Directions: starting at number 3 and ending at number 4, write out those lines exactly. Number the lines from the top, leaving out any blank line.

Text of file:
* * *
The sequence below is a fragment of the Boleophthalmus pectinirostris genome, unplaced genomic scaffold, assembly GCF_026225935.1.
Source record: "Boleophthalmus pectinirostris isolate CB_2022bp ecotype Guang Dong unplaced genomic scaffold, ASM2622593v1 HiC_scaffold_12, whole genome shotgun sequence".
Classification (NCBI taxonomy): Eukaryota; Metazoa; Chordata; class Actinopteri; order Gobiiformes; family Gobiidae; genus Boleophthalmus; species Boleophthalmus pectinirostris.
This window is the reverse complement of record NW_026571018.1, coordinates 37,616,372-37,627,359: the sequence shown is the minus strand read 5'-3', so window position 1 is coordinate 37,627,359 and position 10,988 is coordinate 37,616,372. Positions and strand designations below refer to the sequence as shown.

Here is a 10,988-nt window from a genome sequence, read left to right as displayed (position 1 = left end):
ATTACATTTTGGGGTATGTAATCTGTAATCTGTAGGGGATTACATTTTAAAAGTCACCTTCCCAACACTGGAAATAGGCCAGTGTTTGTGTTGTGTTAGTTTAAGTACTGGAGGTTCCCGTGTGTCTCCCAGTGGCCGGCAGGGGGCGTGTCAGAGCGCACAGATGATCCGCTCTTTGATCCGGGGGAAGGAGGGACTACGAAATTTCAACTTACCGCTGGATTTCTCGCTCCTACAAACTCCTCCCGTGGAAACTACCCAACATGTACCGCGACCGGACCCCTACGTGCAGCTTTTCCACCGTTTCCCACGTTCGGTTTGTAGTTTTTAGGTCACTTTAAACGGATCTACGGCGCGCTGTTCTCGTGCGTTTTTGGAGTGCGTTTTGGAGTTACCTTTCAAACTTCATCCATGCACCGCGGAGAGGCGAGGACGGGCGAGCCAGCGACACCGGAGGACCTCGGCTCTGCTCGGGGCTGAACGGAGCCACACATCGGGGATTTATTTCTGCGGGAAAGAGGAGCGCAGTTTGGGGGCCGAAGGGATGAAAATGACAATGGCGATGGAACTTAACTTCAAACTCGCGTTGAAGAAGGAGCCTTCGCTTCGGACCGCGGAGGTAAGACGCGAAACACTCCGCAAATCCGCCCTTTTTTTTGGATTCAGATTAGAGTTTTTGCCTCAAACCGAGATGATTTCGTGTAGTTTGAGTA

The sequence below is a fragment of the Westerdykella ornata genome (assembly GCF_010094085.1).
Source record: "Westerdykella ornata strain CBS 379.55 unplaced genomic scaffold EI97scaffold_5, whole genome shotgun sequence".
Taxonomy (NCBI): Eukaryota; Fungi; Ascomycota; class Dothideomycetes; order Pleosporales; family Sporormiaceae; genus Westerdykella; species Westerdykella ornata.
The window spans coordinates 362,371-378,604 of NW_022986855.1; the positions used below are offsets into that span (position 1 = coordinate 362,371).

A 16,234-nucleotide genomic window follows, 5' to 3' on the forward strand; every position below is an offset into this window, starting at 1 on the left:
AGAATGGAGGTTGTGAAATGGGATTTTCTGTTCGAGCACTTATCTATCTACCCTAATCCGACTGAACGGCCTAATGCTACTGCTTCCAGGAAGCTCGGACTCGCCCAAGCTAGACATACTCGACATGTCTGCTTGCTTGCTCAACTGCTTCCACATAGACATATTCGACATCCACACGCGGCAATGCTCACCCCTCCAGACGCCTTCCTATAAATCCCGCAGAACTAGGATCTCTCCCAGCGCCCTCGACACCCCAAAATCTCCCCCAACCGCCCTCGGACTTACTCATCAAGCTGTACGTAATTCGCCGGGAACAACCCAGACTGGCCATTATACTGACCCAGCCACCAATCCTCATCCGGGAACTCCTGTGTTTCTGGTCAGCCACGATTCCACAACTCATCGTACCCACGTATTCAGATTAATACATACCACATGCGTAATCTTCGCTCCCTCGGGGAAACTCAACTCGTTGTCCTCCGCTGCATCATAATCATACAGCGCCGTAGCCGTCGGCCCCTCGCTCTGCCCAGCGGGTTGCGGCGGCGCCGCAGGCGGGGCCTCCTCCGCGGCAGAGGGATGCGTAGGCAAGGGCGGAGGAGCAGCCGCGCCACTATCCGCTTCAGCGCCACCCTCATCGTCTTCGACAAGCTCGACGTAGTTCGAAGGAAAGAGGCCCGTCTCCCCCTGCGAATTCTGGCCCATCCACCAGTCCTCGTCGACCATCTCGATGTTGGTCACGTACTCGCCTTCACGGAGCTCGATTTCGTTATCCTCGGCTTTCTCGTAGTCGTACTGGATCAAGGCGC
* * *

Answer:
Classification (NCBI taxonomy): Eukaryota; Metazoa; Chordata; class Actinopteri; order Gobiiformes; family Gobiidae; genus Boleophthalmus; species Boleophthalmus pectinirostris.
This window is the reverse complement of record NW_026571018.1, coordinates 37,616,372-37,627,359: the sequence shown is the minus strand read 5'-3', so window position 1 is coordinate 37,627,359 and position 10,988 is coordinate 37,616,372. Positions and strand designations below refer to the sequence as shown.